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    Don't fall into the trap of re-reading the text over and over again. This technique, just like the last one, hardly helps when it comes to remembering information. If you do not take a minute to really understand the text, you will not remember anything. Thus, re-reading is a waste of time. Instead, give the method Recall a try, as this method helps you to remember information easily.
    • To preform this task, read a chapter, or lesson and once you are done, try to recall as much information about the chapter as you can. Most importantly, recalling is not an illusion of competence, and it shows that you are actually getting something out of the text.
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    Don't be shy about making mistakes. It is through making mistakes that you truly learn, as you scramble to amend the errors you wish you'd not made. Give mini-testing a try. Both this method and recall together will help you learn more efficiently in a shorter period of time. This method is similar to the previous method but instead of recalling, you ask yourself questions based on the text you just read. If you can answer correctly, then this method proves that you understood the text. Making mistakes is a great way to learn, teaching you how to do a problem correctly the next time.
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    Don't try to remember everything at ––to do so is a trap. Instead, try chunking. Chunking is a mental leap that helps unite bits of information, through meaning. Chunking can be helpful, because it makes remembering information a million times easier.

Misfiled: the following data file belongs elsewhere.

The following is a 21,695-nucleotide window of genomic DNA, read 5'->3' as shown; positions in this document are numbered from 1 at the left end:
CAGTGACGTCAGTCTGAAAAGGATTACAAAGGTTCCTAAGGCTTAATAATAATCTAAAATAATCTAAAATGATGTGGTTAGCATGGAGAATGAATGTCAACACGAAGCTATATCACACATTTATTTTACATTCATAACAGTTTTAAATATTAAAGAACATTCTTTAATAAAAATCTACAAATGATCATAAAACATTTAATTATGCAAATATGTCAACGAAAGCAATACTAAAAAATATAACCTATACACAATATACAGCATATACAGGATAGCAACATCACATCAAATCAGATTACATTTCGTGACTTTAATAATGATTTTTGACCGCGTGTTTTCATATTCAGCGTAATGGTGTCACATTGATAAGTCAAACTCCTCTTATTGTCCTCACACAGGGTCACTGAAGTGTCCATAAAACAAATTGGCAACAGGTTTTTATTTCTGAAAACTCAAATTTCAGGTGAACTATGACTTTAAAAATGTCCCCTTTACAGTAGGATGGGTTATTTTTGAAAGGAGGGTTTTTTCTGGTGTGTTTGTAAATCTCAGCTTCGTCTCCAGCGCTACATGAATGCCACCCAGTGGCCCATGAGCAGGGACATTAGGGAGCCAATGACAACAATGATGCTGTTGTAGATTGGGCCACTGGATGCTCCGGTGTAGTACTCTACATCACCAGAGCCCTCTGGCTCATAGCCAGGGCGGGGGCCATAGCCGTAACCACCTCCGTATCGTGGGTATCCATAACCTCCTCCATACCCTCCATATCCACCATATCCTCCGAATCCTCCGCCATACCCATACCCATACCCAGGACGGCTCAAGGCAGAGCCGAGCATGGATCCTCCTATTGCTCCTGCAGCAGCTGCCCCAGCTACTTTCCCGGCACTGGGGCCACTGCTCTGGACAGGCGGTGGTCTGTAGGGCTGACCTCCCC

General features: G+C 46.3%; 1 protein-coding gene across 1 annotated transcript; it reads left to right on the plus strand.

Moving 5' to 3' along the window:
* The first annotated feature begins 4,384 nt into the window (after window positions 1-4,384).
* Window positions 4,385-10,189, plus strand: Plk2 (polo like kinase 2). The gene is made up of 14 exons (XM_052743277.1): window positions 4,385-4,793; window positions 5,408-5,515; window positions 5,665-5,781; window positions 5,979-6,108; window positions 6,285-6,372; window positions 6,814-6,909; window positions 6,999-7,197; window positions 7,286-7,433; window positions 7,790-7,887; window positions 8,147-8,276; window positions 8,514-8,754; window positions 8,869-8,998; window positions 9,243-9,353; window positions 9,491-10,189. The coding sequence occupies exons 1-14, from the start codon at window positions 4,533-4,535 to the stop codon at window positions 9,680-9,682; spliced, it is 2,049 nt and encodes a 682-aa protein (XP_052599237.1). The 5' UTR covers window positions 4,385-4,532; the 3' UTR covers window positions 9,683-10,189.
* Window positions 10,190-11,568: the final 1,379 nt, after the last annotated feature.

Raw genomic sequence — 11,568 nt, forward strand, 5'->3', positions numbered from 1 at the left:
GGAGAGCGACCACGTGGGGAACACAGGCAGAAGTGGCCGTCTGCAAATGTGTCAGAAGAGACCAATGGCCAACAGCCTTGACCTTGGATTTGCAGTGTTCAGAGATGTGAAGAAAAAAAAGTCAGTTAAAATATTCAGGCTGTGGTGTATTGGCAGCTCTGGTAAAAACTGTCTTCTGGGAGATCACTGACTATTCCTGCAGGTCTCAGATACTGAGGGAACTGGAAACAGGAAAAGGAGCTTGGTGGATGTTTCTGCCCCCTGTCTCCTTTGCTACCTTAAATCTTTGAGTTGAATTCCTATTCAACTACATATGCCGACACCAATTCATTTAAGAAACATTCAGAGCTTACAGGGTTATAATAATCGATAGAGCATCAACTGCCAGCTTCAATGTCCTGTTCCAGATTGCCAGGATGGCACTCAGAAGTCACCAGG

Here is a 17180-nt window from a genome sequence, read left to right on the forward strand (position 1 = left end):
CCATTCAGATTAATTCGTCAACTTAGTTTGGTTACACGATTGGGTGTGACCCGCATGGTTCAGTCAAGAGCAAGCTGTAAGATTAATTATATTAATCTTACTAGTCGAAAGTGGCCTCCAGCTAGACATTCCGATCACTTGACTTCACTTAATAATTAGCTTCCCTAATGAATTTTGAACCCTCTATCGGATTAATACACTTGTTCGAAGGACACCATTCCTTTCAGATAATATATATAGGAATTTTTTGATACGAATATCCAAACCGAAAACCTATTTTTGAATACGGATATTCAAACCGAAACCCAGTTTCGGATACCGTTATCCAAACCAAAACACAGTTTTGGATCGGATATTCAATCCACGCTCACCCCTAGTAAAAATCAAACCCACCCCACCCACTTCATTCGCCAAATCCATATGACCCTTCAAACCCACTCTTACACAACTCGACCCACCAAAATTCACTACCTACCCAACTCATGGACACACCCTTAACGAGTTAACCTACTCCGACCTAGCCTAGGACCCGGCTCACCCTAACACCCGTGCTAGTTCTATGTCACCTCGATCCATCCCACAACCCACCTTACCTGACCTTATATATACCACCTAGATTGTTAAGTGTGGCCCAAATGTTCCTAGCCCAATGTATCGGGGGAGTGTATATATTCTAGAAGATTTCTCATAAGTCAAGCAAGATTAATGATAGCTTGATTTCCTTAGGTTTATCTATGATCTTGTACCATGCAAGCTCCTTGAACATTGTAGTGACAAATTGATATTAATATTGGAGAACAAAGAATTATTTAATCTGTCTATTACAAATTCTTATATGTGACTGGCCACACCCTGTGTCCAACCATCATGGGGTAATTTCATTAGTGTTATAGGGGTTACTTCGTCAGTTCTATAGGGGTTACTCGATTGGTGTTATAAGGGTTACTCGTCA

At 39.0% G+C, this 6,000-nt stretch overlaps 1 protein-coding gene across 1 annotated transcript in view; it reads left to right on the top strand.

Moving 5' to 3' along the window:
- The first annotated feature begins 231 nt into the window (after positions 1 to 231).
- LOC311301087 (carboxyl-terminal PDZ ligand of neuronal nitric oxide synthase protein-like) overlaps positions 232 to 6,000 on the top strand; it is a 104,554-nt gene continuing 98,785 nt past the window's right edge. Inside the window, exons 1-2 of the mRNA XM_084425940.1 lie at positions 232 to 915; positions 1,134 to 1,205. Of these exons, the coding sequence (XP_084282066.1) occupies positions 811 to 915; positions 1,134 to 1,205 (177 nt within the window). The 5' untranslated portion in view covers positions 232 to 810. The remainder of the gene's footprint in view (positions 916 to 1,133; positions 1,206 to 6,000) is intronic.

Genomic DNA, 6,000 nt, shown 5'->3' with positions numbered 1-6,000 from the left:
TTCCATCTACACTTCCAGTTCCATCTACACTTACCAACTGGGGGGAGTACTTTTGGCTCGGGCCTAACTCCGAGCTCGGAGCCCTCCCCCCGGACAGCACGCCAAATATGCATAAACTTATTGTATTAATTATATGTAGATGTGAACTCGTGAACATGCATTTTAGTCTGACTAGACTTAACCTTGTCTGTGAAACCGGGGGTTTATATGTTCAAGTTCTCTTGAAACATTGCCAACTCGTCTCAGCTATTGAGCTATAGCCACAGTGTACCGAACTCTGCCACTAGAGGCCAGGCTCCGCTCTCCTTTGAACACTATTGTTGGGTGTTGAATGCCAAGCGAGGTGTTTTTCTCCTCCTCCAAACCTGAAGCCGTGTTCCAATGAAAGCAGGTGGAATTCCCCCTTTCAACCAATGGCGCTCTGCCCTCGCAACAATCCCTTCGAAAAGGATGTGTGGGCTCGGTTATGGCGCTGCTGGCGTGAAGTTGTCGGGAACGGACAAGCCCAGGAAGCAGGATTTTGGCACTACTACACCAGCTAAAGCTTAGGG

• In your brain, you have an area called the working memory. This area is almost like short term memory, because this information is not yet ingrained into your long term memory. Your working memory only has four slots, and can only hold four pieces of information at a time.[citation needed] However, if you chunk information, you can fit more information into those four slots. That chunked information will only take up one slot, rather than all four. To help form "chunks" you should try to learn bit by bit.
    • When forming chunks, beware of using a worked example, because sometimes they can be bad. Rather than focusing on the connection between the steps, and why the next step is the next step, learners will tend to focus on why the next step works. When using a worked example, be sure to look for the connection between the steps.
    • The three main steps to forming a chunk are:
      • Focus your undivided attention on the material you want to chunk- that means no TV. You are taking new information and connecting to material you already know.
      • Understand the material you are trying to chunk- Understanding will hold underlying memory traces together. Though, you need to review material, even if you understand it.
    • Practice the material you want to chunk. Practice will help you to gain the big picture context. One tip is to look at the pictures if a lesson before hand. This tip will help you grasp chunks, and understand how they relate to the big picture context.